Right-wing politicians called on Defense Minister Moshe Ya’alon to allow settlers to move into a four-story building known as Beit Hashalom in Hebron, after the High Court of Justice authenticated its purchase on Tuesday.
Morris Abraham, a Jew from Brooklyn, had purchased the building in the predominantly Palestinian West Bank city.
“We won. We won. We won,” wrote a jubilant Hebron Jewish community spokesman David Wilder on his Facebook page, above a photograph of Beit Hashalom, to mark the end of a seven-year battle to strengthen the Jewish presence in the city.
Left-wing politicians and activists, however, warned that authorizing Jewish habitation of the structure was harmful to the peace process, would make life difficult for Palestinians and would divert IDF resources that were best used elsewhere.
“This would essentially be a new and destructive settlement in the heart of Hebron,” MK Nitzan Horowitz (Meretz) said.
The Defense Ministry and the Prime Minister’s Office did not comment on the matter; however, in the past, both spoke generally in support of Jewish life in Hebron.
The High Court’s decision exhausts all legal appeals by the building’s Palestinian owners, who had argued the deal – worth over $1 million – was fraudulent.
The lack of Ya’alon’s approval is the only remaining obstacle keeping Jewish families from moving into Beit Hashalom.
The building is located just outside the Kiryat Arba settlement on one of the main roads in Hebron, which leads to the Cave of the Patriarchs.
Hebron Jews have in the past argued that their presence there would help safeguard the road to the cave from Palestinian attacks.
While Beit Hashalom is situated in an area of the city under Israeli control, if inhabited, it would be the only Jewish building in a Palestinian neighborhood. The stone structure is located next to a mosque and a Muslim cemetery.
A Jewish presence in that section of Hebron would expand the slim holdings of the city’s Jewish population of 850, who live in three separate compounds on the other side of the Cave: Avraham Avinu, Beit Hadassah and Tel Rumaida.
Settlers initially moved into Beit Hashalom in March 2007 without the proper permits, claiming it had been purchased from Palestinians through transactions executed in 2004 and 2005.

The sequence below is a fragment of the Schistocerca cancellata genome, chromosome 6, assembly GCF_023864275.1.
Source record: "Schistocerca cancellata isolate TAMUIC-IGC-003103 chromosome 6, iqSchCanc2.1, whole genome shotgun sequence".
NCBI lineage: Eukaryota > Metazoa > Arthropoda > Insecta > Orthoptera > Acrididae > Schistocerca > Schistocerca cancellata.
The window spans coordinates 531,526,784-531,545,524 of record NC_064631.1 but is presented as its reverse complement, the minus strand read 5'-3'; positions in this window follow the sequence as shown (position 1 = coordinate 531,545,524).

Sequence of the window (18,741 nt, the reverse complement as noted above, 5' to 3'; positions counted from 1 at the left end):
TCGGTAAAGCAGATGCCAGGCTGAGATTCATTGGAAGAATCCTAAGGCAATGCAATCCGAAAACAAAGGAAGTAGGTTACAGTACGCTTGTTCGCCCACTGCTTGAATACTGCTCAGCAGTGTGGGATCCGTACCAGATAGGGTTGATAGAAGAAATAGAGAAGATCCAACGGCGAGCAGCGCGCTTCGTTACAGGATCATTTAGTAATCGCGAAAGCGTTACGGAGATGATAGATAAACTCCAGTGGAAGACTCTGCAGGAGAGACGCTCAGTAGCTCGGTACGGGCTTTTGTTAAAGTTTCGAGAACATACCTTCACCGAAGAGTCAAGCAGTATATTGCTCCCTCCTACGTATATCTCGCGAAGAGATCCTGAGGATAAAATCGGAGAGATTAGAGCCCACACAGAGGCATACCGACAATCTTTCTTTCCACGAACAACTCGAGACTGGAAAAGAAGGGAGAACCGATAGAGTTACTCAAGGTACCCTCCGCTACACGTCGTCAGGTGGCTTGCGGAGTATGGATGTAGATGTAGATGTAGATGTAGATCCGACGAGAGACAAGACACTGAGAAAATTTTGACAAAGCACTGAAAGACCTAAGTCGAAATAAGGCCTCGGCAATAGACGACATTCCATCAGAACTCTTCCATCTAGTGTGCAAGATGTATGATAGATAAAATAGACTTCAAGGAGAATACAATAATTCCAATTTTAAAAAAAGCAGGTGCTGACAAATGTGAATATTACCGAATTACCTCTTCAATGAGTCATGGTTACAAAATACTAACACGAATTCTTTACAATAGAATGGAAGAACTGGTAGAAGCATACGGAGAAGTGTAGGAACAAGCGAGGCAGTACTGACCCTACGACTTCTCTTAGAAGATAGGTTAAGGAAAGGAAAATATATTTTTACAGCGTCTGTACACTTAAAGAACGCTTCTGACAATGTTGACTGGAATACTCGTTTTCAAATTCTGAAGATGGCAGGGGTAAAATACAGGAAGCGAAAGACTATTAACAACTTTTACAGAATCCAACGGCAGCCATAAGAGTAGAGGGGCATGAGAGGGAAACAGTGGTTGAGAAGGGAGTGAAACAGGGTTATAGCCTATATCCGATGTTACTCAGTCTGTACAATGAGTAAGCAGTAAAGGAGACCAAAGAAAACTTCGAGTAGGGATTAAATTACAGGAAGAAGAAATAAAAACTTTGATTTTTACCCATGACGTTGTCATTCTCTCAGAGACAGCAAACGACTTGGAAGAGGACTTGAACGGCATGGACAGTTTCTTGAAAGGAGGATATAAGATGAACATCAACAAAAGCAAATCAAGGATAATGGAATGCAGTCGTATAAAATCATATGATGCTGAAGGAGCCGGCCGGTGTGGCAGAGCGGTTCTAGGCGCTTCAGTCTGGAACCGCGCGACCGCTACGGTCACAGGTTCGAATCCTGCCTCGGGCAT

In December 2008, when Ehud Barak was defense minister, he forcibly evacuated the building pending the completion of legal appeals. Some 600 Border Police officers and IDF soldiers participated in the evacuation, in which four officers and 23 Jewish activists were lightly to moderately injured. Additionally, at least 20 Palestinians were injured in clashes with settlers in the area of the building.
In the weeks leading to the evacuation, extremist Jewish activists vandalized the cemetery and the Palestinian homes next to Beit Hashalom.
In 2012, after initial court victories by settlers, Barak took the first steps toward authorization of their purchase of the structure. He halted those efforts, however, after Palestinian appeals returned the matter to the court.
On Tuesday, Construction and Housing Minister Uri Ariel (Bayit Yehudi) called on Ya’alon to pick up where Barak left off.
“Today it was conclusively proven that Beit Hashalom belongs to Jews, and that its violent evacuation by [former prime minister] Ehud Olmert and Ehud Barak was totally unnecessary... I call on my friend Defense Minister Moshe Ya’alon to allow the Jews to return home,” Ariel said.
MK Orit Struck (Bayit Yehudi) said, “Beit Hashalom is one of the more outrageous proofs to the arbitrariness of the prosecutor’s office, which chose to believe the false narrative of the Arab sellers and exiled the Jewish buyers from their home.”
But Nitzan Horowitz (Meretz) called on Ya’alon not to allow Jews to return to the building, which was nicknamed the “House of Contention” by the left wing.
“The defense minister and the government has the authority and the responsibility to prevent settlers from moving into the compound, in light of security and diplomatic considerations, particularly during this critical time of negotiations with the Palestinians,” Horowitz said.
NGO Peace Now warned that if Jews were to live there, the IDF would be forced to use extra resources to protect them and secure the area. It called on Ya’alon to prevent settlers from moving in.
Meretz party head MK Zehava Gal-On said that Palestinians living on the building’s road were already severely restricted, and that this would only make their situation worse.
There is a struggle over the structure because of its strategic placement and its ability to create contiguity between Kiryat Arba and Hebron, she said.
“I call on the defense minister not to lend a supportive hand to this endeavor, and not to allow the establishment of a new settlement,” she said.